How Fireworks Work!

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Nomad authors are a dedicated bunch! All the activities in Nomad Press books are vetted by the authors (and often their children, classrooms, and neighborhood kids). Sometimes that makes for comical outcomes, like the experiment described in the following guest blog post from Nomad author Susan Berk Koch! Luckily, Sue’s porch is just fine. Have a blast reading, and be safe tomorrow during July 4 celebrations!

And kids, if you do any science experiments with heat, always have an adult help you!

So how do fireworks work, exactly? Fireworks are just chemical reactions!

A firework requires three key components: an oxidizer, a fuel, and a chemical mixture to produce the color. The oxidizer breaks the chemical bonds in the fuel, releasing all the potential energy that’s stored in those bonds. To ignite this chemical reaction, all you need is a bit of fire in the form of a fuse or a direct flame.

Fireworks

Each firework is made of tube that contains gun power and dozens of pods. Inside the pods are packs of chemicals. It’s the metal salts and metal oxides that create the color! Each pod inside one of the tubes creates a dot of color in the fireworks explosion. Imagine how many pods there must be!

How did people come up with fireworks in the first place?

According to the American Pyrotechnics Safety and Education Foundation, around 800 BCE, Chinese alchemists mixed together saltpeter, sulfur, and charcoal and created gunpowder. They were actually looking for a recipe for eternal life, but they still changed the world with their invention! They used it to scare away evil spirits – they were more focused on the noise factor.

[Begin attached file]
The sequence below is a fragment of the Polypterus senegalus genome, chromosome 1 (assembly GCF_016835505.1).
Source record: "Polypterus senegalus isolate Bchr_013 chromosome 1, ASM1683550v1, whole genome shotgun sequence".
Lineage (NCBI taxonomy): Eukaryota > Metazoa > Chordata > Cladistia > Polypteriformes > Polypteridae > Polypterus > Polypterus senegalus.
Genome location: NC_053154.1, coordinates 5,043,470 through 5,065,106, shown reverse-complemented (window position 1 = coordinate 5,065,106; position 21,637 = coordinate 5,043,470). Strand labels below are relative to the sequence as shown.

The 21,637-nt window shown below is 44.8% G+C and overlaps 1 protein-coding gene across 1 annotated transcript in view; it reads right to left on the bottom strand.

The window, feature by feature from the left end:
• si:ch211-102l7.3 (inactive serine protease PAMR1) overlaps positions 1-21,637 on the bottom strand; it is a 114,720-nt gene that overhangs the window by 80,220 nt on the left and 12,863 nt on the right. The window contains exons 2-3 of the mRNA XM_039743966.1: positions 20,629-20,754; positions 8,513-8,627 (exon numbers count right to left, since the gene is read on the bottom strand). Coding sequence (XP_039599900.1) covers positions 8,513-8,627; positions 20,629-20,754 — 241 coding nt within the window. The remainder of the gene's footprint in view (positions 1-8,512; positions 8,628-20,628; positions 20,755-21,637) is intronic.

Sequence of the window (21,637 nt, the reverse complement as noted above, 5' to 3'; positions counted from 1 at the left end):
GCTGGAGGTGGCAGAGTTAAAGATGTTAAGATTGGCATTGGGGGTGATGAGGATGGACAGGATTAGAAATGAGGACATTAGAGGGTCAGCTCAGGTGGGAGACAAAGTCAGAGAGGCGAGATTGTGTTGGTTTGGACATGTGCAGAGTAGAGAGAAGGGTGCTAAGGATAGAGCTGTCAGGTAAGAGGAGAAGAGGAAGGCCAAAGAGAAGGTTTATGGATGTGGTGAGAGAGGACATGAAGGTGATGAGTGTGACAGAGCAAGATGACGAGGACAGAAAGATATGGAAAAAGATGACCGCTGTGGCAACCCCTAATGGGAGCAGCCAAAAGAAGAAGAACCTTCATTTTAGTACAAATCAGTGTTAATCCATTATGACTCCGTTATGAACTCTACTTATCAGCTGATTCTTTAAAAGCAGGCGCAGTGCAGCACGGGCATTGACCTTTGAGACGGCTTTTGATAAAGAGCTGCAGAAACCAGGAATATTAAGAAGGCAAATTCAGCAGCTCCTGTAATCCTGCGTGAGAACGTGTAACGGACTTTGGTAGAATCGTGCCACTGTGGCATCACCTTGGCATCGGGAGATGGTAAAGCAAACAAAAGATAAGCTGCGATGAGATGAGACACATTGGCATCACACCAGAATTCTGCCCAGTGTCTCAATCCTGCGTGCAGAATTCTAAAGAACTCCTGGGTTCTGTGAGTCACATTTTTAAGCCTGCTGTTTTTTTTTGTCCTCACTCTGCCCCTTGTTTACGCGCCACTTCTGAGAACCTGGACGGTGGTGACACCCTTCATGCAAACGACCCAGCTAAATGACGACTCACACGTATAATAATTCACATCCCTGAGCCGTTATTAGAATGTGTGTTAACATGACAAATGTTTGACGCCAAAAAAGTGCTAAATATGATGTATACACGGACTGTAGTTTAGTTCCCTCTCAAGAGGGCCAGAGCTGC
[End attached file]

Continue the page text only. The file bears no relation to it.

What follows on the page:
The Smithsonian website states that Europeans were introduced to gunpowder during the Crusades in the thirteenth century, not by Marco Polo (although he usually gets credited with this). I thought so, too. Good thing I looked this up before our next Trivia Night!

It seems obvious that heat sets off the fireworks. Heat is also what starts the chemical reaction of the substances inside the tubes.

Heat excites the electrons of the metal salts and metal oxides and causes them to jump to a higher energy level. When the electrons go back to their original state, they release excess energy as wavelengths of light.

The different elements in the chemical compounds release different amounts of energy. To us, that means different colors!

giphy of burning elements

For red, add lithium. (Li)

For yellow, add sodium (Na) compounds.

For blue, add copper chloride compounds.

For green, you add barium. (not listed above)

For purple, add a mixture of blue-producing copper and red-producing strontium. (Sr)

For orange, add calcium salts. (CaCl2)

For white and silver, add aluminium, magnesium, or titanium.

This type of light is called luminescence.

Luminescence is light that is given off when electrons in elements move around. This happens at lower temperatures than incandescence, hence the term “cold light.” This can happen via a chemical reaction, stress on crystal structures, an electric current passing through certain substance, or when energy such as UV light passes through a substance.

Incandescence is light produced when objects are hot enough to glow. So it is also called “hot light.” Examples include a lit candle or match.

burning candle

Check it out! I colored in a periodic table with the elements that have electrons which excite and jump levels, producing colors.periodic table of fireworks

I attempted a fun experiment in honor of the Fourth of July. I tried to make a black snake! When baking soda and powdered sugar react with heat, they create carbon dioxide and a cool black snake. It smells like burned marshmallows!

I used kerosine and it gets, uh, hot! I decided against posting the ingredients after I ended up with a huge scorch mark on our deck. You can purchase a safer version. Here’s what is should look like when it’s under control.

Here’s to clear skies! Enjoy the fireworks!

Read more of Sue’s science posts on her website, susanberkkoch.com!

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